Desktop Linux

By Peter Coffee  |  Posted 2002-12-23 Print this article Print

For those who want to exercise their choice and cut their desktop costs to the bone, Red Hat Inc. announced plans for an early-03 desktop distribution of Linux. With Mozilla browser code and OpenOffice productivity applications also emerging as ready to roll this year, and with the K Desktop Environment and GNU Network Object Model Environment GUIs giving those applications a comfortable home, 2002 was the year in which desktop Linux became a credible proposition.

Having done the unlikely by putting its Unix-based operating system on both desktop and portable personal systems, Apple did the obvious by entering the Unix server space with its sleekly designed Xserve: a rack-mountable 1U (1.75-inch) server that inspired the adjective "unparalleled" from eWeek Labs for its combination of functionality, usability and affordability.

This year, the workload borne by Xserve and its server-room brethren tilted toward the pumping and processing of XML-punctuated text. XML continued its relentless expansion as the foundation of exchanging data and loosely coupling distributed systems by means of Web services protocols. Microsoft announced that its Office 11 would make extensive use of XML to enable highly automated interactions—and also controversially announced that this Office upgrade would leave Windows 9x users behind.

For developers who preferred to build their applications on less rapidly shifting foundations, Java 2 Enterprise Edition tools such as Oracles JDeveloper (the first product of that name to offer Oracles own tool set, not a tweaked and relabeled version of Borland Software Corp.s excellent JBuilder) began the year by raising the bar for extensive use of XML throughout the tool environment as well as in applications.

We were less impressed by the XML visualization tools in Microsofts otherwise-outstanding Visual Studio .Net, but we got an early Christmas present with Version 5 of Altova Inc.s XML Spy editor and its graphical schema editing tools, grid-based XML data editor and graphical Web Services Description Language file editor that augments XML Spys useful Web services debugger.

Keeping all that XML where it can be efficiently used became the high-profile task of database servers this year: Oracle9i combined XML storage with strong relational query performance, although were still looking forward to 2003s expected emergence of an XQuery standard in preference to this years tentative implementations.

In the meantime, enterprise users are liking the new climate that XML is encouraging. "The good thing about XML is, its allowed us to use a standard engine, an XML parser, to look inside definitions and data stores—although we still have a lot of work to do to make sure that were interoperable between two people in the same industry," said Gary Gunnerson, an eWeek Corporate Partner and IT architect at Gannett Co. Inc., in McLean, Va., in qualified praise for XMLs rapid progress.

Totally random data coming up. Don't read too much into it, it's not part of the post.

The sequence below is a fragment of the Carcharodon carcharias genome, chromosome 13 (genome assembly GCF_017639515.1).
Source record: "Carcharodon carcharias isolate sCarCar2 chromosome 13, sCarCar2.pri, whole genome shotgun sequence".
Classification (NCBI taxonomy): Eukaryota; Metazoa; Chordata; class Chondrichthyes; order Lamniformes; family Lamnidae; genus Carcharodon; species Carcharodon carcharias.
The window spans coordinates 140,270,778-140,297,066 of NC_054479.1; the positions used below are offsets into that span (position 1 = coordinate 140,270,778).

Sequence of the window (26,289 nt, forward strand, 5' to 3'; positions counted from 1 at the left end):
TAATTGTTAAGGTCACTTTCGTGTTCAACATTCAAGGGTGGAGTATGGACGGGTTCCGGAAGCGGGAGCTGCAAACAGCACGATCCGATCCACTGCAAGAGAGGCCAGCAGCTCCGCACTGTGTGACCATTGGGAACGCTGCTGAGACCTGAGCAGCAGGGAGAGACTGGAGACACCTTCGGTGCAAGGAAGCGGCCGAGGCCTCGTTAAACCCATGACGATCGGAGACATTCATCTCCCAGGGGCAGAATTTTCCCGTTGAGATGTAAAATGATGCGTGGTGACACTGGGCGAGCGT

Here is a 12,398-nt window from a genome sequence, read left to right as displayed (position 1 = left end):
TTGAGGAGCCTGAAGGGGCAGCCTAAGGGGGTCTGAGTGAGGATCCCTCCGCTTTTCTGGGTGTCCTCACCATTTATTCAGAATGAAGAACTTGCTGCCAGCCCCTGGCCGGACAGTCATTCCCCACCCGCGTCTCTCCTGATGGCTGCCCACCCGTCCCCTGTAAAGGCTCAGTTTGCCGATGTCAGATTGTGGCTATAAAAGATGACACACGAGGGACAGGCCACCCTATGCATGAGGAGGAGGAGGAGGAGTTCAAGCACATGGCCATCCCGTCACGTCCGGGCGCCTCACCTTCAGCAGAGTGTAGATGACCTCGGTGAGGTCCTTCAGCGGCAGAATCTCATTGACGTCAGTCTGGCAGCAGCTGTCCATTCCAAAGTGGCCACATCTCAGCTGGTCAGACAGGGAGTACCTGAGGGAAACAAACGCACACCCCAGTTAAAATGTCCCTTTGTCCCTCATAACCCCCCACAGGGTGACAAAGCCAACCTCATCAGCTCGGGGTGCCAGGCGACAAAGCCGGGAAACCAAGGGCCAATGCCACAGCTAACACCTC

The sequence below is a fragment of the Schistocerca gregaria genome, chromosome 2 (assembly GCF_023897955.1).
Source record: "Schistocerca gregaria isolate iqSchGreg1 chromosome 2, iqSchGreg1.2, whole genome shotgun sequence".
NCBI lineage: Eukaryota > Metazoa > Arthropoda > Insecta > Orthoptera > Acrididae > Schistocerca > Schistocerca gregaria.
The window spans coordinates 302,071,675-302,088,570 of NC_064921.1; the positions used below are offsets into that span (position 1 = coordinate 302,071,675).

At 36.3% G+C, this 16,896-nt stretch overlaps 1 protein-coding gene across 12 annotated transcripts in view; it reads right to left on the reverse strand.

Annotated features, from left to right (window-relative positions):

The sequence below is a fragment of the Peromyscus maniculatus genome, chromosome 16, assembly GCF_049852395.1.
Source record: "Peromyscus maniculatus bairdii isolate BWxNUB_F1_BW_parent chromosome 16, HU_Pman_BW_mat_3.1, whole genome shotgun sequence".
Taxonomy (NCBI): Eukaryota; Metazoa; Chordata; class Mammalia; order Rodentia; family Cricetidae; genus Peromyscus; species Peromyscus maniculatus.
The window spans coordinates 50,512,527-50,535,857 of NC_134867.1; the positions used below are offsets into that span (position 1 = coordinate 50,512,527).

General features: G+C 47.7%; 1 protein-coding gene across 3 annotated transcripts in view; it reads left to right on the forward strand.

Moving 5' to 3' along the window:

Adoption of Web service application models proceeded at a brisk pace in 2002, although this success was partially obscured by overemphasis on user-oriented services—for example, Microsofts Passport and HailStorm (the latter universally acknowledged as perhaps the worst code name ever). Internal application integration proved a far more credible proving ground for these tools, as business models for their use in the open market continue to take their time emerging.

One Web service that received mainstream attention was elgooG, the search site that spelled Google backward and accepted reverse-spelled search terms. The service used new Web service APIs to return reverse-spelled results—a ploy to evade Chinas Internet censors and an elegant demonstration that the Internet refuses to be contained.

Peter Coffee is Director of Platform Research at, where he serves as a liaison with the developer community to define the opportunity and clarify developersÔÇÖ technical requirements on the companyÔÇÖs evolving Apex Platform. Peter previously spent 18 years with eWEEK (formerly PC Week), the national news magazine of enterprise technology practice, where he reviewed software development tools and methods and wrote regular columns on emerging technologies and professional community issues.Before he began writing full-time in 1989, Peter spent eleven years in technical and management positions at Exxon and The Aerospace Corporation, including management of the latter companyÔÇÖs first desktop computing planning team and applied research in applications of artificial intelligence techniques. He holds an engineering degree from MIT and an MBA from Pepperdine University, he has held teaching appointments in computer science, business analytics and information systems management at Pepperdine, UCLA, and Chapman College.

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